The initial study provided psychometric evidence in support of the CHS (Snyder et al., 1997). The psychometric properties of the CHS were reported not only in American and European contexts, including the United States (Valle et al., 2004), Portugal (Marques et al., 2009), Serbia (Jovanović, 2013), and Spain (Pulido-Martos et al., 2014), but also in other national or cultural contexts, including Turkey (Atik and Kemer, 2009), China (Zhao and Sun, 2011), and South Africa (Guse et al., 2016). Measurement invariance is an important property of psychometric instruments as it is a pre-condition for assuming one scale to be equal across different groups or times. This assumption is necessary to conclude interpretable and valid comparisons of the differences in the scale’s scores (Billiet, 2002). The measurement invariance of the CHS has received increasing attention in recent years. For example, Dixson (2017) reported the measurement invariance of the CHS across the range of achievement, and Jovanović (2013) examined measurement invariance across gender. In this study, we focus on determining whether the CHS exhibits measurement invariance across socioeconomic status (SES).
Socioeconomic status, a measure of one’s general social status and position, strongly influences his/her life experiences and development from childhood through adulthood (Hackman et al., 2010). The family investment theory is a theoretical paradigm used to explain the correlation between SES and human development. The theory is based on the notion that higher SES parents have increased access to financial, social, and human capital compared to lower SES parents. In turn, the investment of these resources by families is related to the successful development of children and adolescents (Conger and Donnellan, 2007). Empirical studies show that adolescents with higher family SES have better social identity and increased levels of happiness (McAuley, 2012). Compared with children and adolescents from higher-SES backgrounds, children and adolescents from low SES backgrounds show worse cognitive and emotional development, social adaptation, health, and psychological well-being (McLoyd, 1998; Bradley and Corwyn, 2002; Plenty, 2018). Family SES is also associated with the orientation and planning of adolescents’ future goals. Adolescents growing up in a low SES family tend to have a more negative outlook and unclear expectations of their future compared to those adolescents growing up in a high SES family (Griskevicius et al., 2011; Schroder et al., 2011). We also found family SES to have a significant effect on the developmental trajectory of hope among adolescents (Yin et al., 2019). These findings provided evidence that SES has a substantial impact on the development of child and adolescent hope.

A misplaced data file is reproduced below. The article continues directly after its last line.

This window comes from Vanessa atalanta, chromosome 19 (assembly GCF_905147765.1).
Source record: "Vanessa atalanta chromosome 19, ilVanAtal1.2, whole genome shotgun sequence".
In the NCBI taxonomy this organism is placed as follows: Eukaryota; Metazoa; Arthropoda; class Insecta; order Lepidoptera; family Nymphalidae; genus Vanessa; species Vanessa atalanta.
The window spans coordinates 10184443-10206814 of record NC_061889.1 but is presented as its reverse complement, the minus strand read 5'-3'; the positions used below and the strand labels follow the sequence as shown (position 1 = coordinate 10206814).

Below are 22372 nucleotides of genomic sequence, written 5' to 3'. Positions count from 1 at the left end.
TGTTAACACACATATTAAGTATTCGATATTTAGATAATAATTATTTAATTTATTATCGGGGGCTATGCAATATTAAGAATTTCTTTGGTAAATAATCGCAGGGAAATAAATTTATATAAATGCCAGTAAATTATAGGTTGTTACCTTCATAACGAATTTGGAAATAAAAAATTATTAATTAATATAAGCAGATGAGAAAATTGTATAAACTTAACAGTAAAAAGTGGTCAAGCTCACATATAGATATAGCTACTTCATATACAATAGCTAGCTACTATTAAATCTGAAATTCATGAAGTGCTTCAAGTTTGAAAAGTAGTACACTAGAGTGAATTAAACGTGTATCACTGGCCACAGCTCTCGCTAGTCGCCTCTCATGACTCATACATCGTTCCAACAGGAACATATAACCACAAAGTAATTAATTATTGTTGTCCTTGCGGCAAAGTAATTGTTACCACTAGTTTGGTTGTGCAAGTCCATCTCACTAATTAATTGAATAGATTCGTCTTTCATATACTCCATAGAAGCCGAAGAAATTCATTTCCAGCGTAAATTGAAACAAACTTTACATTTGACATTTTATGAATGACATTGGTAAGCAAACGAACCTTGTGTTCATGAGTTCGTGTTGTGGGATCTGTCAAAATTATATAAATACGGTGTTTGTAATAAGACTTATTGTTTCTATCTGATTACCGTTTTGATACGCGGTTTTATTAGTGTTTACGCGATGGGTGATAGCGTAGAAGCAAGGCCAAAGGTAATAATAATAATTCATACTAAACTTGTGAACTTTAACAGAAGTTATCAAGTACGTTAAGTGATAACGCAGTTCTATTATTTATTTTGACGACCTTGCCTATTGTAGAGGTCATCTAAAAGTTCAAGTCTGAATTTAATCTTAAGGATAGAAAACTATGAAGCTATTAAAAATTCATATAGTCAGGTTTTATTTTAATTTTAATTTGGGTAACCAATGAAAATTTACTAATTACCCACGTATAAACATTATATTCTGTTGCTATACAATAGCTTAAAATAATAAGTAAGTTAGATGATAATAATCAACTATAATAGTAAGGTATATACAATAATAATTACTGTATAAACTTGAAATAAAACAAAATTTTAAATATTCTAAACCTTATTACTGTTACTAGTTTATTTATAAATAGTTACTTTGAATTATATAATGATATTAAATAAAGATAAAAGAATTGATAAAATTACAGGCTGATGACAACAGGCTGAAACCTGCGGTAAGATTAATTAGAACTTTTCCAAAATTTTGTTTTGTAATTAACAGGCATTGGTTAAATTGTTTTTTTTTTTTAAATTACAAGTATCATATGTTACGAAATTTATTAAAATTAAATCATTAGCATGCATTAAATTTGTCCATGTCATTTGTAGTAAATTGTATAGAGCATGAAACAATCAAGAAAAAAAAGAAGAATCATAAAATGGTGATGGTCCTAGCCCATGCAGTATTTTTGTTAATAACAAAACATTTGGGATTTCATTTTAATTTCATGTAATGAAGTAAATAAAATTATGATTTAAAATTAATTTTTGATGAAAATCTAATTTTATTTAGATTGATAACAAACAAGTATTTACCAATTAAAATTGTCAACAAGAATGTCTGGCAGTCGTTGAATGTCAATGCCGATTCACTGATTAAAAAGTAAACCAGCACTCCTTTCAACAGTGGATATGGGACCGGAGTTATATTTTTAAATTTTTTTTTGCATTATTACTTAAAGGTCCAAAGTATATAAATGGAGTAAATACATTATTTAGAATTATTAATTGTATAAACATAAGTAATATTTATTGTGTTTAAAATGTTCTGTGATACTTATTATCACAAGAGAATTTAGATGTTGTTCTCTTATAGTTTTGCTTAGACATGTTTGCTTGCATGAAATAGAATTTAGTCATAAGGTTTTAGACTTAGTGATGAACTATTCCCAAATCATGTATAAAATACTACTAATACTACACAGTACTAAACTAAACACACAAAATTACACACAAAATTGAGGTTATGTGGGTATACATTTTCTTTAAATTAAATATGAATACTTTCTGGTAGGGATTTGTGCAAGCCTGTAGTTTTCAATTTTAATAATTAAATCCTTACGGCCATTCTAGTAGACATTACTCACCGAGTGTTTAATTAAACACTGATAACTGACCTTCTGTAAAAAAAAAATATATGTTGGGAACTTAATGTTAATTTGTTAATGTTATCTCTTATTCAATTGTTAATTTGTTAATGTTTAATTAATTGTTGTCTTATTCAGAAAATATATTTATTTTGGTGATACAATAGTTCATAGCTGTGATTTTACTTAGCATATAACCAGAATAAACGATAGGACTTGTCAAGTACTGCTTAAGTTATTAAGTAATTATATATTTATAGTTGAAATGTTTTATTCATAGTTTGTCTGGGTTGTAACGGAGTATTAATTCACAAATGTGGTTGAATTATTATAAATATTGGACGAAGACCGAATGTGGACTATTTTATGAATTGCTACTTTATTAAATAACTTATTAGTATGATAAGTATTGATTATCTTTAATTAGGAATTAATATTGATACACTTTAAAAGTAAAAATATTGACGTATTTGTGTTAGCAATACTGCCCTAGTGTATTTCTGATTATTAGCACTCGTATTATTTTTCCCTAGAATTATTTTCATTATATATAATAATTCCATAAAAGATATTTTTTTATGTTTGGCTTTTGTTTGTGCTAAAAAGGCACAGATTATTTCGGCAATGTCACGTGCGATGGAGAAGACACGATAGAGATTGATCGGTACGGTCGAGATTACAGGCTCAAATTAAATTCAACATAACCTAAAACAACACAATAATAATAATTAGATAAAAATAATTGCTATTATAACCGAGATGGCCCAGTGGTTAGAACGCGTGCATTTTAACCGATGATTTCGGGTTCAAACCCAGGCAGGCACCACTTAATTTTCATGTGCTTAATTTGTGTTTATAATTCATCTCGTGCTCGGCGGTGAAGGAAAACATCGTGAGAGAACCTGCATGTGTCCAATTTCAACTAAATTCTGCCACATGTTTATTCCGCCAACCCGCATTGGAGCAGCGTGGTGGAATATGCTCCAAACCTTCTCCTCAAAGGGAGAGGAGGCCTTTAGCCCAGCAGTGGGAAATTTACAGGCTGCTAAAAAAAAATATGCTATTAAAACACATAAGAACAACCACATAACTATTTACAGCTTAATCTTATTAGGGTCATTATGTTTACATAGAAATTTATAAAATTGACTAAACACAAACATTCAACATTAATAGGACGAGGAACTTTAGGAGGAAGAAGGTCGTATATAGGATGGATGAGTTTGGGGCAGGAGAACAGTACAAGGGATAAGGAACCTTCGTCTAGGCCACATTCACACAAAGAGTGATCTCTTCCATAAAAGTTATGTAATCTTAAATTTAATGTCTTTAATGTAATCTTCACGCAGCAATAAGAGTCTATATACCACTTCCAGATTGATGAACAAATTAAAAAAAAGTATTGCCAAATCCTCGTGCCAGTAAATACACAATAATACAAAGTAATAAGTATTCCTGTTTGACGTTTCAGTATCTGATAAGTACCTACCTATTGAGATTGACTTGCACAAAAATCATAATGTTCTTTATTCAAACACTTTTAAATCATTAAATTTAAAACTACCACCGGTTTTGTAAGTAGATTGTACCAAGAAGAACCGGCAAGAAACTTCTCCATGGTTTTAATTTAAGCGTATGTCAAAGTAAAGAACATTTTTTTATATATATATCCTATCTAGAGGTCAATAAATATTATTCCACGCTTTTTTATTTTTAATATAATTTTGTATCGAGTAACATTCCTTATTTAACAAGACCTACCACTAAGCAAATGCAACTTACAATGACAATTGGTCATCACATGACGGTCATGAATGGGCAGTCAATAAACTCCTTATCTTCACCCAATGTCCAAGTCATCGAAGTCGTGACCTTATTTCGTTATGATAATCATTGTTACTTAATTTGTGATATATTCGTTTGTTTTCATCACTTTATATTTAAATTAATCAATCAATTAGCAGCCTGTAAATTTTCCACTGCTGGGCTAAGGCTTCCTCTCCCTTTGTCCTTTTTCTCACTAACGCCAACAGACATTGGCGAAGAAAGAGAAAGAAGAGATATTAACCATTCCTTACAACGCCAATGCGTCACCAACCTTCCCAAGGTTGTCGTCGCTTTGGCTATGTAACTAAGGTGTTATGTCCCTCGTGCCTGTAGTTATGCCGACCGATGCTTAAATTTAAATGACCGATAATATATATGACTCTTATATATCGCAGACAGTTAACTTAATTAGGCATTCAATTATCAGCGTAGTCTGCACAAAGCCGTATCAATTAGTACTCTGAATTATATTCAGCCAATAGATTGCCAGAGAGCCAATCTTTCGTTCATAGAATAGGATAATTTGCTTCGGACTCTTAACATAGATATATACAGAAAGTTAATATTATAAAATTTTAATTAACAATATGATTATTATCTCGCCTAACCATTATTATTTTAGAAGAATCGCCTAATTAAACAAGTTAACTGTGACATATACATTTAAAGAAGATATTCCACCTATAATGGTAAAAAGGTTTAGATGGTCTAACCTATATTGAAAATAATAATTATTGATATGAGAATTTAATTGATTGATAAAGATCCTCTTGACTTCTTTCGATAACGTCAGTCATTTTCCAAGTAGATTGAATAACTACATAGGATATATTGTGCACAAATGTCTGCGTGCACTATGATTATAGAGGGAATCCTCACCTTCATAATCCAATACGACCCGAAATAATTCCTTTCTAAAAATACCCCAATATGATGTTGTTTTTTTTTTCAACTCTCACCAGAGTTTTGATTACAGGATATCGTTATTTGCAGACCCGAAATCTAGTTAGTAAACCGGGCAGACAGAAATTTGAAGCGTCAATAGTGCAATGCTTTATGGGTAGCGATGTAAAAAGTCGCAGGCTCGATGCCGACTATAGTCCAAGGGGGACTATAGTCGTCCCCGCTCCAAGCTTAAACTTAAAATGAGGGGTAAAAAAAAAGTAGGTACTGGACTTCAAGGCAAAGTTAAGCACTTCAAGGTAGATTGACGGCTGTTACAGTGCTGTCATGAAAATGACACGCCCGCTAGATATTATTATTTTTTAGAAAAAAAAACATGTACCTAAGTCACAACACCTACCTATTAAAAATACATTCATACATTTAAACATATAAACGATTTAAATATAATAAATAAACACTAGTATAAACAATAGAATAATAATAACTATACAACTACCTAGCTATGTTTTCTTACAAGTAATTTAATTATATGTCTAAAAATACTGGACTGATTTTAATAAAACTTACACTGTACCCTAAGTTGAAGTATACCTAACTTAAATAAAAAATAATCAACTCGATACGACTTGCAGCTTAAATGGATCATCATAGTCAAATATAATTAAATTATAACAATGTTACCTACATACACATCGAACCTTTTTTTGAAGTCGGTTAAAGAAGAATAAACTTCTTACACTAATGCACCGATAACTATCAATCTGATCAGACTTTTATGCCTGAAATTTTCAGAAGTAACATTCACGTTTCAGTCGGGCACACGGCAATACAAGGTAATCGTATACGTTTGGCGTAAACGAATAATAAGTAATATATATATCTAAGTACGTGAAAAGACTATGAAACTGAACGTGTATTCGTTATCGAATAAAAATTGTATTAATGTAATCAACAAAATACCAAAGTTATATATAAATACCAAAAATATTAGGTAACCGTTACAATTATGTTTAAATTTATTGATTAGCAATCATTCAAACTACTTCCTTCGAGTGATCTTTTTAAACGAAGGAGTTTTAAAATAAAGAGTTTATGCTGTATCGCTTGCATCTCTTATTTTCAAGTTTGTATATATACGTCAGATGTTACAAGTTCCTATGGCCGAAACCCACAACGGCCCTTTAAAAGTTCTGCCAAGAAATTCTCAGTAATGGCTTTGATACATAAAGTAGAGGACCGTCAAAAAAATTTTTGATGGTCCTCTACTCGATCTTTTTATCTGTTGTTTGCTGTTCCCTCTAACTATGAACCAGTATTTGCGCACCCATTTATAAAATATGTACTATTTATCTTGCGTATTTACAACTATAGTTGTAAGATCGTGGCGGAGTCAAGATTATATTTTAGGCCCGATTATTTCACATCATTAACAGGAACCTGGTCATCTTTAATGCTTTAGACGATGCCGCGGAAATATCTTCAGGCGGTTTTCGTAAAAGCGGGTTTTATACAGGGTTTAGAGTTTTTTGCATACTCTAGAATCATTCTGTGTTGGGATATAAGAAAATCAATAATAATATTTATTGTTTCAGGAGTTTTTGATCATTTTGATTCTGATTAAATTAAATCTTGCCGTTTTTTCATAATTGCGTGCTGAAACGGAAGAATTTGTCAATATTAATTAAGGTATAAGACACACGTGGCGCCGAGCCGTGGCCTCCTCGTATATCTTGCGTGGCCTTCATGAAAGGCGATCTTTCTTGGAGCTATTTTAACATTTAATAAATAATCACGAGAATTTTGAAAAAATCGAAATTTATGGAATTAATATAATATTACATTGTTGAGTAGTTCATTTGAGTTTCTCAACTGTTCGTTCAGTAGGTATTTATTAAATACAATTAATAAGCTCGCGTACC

As the most populous developing country, China is at a particular stage of development. In the last several decades, China’s GDP has changed greatly alongside a widening of the income gap among Chinese residents, ultimately leading to a change in overall family SES (Bao et al., 2002; Molero-Simarro, 2017). Socioeconomic inequality in China has been gradually rising in recent decades and is drawing more attention. Recent studies have shown that this rise in socioeconomic inequality may influence Chinese children’s education and mental health. It has been shown that family SES is correlated with Chinese children’s academic achievement (Liu et al., 2019). Students from higher SES families are able to acquire more extensive social and educational resources to access high-quality schools, leading to greater academic success (Ding and Lu, 2005; Feng and Lu, 2010). Higher family SES increases the probability of college admission and enrollment (Wei et al., 2019). Compared with students from high SES families, students with low family SES tended to underestimate their academic performance and were less likely to make optimal college choices (Wei et al., 2019). Children from lower SES families also had a higher possibility of experiencing depression compared to those from middle SES families (He et al., 2012). SES could influence children’s mental health (Jiang et al., 2018). It is necessary to address if SES has an influence on Chinese children’s hope.